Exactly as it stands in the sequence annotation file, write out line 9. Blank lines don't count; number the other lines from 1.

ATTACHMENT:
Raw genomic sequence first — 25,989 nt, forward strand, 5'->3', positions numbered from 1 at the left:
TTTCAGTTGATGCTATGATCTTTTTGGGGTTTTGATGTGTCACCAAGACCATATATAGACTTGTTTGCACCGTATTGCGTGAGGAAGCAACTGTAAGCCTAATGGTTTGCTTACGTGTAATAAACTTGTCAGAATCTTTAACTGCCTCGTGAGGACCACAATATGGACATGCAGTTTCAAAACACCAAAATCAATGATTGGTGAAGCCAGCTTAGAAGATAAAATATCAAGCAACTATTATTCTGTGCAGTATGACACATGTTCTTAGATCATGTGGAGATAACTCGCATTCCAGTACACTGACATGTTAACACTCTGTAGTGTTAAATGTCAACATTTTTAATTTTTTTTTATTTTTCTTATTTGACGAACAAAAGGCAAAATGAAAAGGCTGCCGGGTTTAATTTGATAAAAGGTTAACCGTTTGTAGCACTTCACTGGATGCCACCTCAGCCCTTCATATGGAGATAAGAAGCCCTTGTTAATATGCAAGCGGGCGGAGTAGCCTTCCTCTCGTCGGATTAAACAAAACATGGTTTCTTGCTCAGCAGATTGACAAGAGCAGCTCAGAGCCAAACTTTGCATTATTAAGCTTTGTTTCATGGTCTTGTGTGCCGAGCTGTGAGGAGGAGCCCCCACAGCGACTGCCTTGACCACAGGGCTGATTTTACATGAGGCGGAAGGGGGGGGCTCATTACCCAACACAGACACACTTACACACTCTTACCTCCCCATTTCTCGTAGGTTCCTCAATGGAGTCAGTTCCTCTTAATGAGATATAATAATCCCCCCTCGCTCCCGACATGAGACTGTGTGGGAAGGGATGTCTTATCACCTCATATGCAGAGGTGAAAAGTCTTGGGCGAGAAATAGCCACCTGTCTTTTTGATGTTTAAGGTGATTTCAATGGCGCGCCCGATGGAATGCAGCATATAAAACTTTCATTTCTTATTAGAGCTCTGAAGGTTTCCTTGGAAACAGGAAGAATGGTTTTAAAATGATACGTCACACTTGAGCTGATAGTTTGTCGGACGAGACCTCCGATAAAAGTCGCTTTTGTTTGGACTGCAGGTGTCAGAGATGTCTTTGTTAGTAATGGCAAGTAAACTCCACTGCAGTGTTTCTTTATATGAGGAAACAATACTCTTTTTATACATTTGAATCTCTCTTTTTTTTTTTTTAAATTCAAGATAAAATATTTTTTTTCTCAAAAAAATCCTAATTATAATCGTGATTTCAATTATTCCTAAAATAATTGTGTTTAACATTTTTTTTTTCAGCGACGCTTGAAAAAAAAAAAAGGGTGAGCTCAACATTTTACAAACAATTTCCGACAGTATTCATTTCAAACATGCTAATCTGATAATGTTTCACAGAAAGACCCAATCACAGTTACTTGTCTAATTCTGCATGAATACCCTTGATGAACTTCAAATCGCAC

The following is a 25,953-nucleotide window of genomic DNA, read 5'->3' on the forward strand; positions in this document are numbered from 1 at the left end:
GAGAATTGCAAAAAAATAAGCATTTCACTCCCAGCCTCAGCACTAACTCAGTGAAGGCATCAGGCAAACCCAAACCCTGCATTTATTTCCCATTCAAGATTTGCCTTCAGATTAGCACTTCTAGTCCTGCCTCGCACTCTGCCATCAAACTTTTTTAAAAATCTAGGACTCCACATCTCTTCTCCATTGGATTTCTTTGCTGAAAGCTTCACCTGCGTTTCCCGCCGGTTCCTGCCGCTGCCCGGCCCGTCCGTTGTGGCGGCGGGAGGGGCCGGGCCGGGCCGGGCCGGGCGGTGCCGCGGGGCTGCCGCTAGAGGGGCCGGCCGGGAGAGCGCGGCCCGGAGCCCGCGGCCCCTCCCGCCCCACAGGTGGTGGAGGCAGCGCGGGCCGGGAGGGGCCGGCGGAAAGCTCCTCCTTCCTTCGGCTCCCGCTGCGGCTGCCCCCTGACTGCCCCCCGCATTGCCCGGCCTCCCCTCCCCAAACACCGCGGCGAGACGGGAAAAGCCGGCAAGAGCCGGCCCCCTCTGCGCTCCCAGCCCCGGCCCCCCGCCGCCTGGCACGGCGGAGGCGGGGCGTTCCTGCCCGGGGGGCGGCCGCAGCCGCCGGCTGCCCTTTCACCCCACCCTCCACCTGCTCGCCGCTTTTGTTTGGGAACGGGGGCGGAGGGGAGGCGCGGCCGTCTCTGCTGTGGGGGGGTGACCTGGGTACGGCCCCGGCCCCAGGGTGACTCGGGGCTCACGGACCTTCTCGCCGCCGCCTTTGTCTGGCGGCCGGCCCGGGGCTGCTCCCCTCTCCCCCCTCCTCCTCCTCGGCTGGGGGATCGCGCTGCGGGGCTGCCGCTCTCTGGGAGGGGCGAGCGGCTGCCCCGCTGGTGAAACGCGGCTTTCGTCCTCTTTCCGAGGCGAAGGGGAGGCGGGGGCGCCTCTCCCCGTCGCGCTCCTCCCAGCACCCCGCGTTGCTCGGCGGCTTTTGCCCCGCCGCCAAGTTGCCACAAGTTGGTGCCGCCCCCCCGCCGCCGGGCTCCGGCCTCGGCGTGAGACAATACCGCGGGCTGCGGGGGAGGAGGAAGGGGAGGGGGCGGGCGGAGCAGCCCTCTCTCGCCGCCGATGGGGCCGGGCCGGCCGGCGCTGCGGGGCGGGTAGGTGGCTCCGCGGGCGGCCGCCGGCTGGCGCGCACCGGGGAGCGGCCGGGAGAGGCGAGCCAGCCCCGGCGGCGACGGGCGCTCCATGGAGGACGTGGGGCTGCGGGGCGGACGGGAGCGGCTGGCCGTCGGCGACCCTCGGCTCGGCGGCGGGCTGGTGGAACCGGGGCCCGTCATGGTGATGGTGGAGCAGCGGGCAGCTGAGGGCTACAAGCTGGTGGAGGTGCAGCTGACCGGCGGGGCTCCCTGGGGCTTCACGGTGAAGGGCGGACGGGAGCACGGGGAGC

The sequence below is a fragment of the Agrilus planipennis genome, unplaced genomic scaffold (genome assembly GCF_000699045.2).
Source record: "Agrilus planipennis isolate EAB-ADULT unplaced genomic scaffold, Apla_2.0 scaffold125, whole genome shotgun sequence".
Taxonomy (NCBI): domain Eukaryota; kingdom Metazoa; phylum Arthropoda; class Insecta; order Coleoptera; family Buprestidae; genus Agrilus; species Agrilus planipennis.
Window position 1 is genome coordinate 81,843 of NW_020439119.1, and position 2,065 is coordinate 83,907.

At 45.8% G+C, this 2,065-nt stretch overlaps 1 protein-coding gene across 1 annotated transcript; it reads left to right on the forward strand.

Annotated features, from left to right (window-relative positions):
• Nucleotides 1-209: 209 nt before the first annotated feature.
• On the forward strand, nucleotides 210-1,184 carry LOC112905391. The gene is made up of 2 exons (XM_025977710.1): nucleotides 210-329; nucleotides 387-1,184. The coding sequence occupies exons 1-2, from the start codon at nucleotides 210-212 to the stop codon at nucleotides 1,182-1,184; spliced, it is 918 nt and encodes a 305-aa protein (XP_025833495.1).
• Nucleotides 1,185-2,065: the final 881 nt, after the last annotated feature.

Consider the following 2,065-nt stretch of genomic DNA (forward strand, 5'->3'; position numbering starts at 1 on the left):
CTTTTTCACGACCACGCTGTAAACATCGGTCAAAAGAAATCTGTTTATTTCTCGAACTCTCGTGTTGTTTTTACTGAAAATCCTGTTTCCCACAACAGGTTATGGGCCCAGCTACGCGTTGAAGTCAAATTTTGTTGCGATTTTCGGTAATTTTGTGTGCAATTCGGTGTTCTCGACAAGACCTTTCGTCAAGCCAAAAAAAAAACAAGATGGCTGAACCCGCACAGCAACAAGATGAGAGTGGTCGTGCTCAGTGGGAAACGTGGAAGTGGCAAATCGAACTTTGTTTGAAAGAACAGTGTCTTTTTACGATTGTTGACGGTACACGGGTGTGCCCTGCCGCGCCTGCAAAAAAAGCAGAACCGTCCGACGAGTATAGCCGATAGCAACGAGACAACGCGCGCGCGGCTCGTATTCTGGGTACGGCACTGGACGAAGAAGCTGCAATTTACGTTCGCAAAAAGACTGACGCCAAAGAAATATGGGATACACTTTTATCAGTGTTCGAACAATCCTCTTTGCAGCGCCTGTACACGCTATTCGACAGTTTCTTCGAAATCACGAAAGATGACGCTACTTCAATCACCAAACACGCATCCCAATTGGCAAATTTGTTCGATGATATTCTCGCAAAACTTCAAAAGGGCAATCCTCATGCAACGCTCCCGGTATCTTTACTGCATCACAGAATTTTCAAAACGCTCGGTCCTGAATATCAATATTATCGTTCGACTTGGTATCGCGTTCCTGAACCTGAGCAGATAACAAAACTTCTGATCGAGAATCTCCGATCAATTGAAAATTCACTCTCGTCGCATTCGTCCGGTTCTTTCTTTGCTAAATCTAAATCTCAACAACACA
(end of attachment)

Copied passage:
At 45.8% G+C, this 2,065-nt stretch overlaps 1 protein-coding gene across 1 annotated transcript; it reads left to right on the forward strand.